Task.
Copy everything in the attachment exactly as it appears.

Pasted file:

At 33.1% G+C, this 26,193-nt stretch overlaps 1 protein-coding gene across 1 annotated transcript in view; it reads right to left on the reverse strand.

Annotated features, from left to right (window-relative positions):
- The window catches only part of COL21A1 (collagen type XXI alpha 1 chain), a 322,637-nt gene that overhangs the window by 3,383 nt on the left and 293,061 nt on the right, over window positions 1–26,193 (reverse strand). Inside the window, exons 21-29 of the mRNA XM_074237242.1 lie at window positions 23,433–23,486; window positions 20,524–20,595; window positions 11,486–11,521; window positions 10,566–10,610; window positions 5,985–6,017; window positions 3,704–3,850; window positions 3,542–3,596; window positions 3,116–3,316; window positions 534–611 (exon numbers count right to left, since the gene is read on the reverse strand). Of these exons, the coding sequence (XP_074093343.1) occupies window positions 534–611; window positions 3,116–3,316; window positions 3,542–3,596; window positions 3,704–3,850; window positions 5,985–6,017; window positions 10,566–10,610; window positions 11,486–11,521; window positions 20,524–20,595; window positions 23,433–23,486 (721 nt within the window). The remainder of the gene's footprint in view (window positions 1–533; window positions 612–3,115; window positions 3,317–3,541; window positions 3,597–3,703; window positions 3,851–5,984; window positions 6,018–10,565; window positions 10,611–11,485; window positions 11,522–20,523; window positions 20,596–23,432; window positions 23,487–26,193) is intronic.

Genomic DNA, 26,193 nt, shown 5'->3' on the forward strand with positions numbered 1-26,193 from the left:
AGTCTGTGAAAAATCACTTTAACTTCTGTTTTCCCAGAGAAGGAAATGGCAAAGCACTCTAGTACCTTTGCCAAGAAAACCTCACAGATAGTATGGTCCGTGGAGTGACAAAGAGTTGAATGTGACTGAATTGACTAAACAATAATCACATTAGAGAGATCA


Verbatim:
At 33.1% G+C, this 26,193-nt stretch overlaps 1 protein-coding gene across 1 annotated transcript in view; it reads right to left on the reverse strand.

Annotated features, from left to right (window-relative positions):
- The window catches only part of COL21A1 (collagen type XXI alpha 1 chain), a 322,637-nt gene that overhangs the window by 3,383 nt on the left and 293,061 nt on the right, over window positions 1–26,193 (reverse strand). Inside the window, exons 21-29 of the mRNA XM_074237242.1 lie at window positions 23,433–23,486; window positions 20,524–20,595; window positions 11,486–11,521; window positions 10,566–10,610; window positions 5,985–6,017; window positions 3,704–3,850; window positions 3,542–3,596; window positions 3,116–3,316; window positions 534–611 (exon numbers count right to left, since the gene is read on the reverse strand). Of these exons, the coding sequence (XP_074093343.1) occupies window positions 534–611; window positions 3,116–3,316; window positions 3,542–3,596; window positions 3,704–3,850; window positions 5,985–6,017; window positions 10,566–10,610; window positions 11,486–11,521; window positions 20,524–20,595; window positions 23,433–23,486 (721 nt within the window). The remainder of the gene's footprint in view (window positions 1–533; window positions 612–3,115; window positions 3,317–3,541; window positions 3,597–3,703; window positions 3,851–5,984; window positions 6,018–10,565; window positions 10,611–11,485; window positions 11,522–20,523; window positions 20,596–23,432; window positions 23,487–26,193) is intronic.

Genomic DNA, 26,193 nt, shown 5'->3' on the forward strand with positions numbered 1-26,193 from the left:
AGTCTGTGAAAAATCACTTTAACTTCTGTTTTCCCAGAGAAGGAAATGGCAAAGCACTCTAGTACCTTTGCCAAGAAAACCTCACAGATAGTATGGTCCGTGGAGTGACAAAGAGTTGAATGTGACTGAATTGACTAAACAATAATCACATTAGAGAGATCA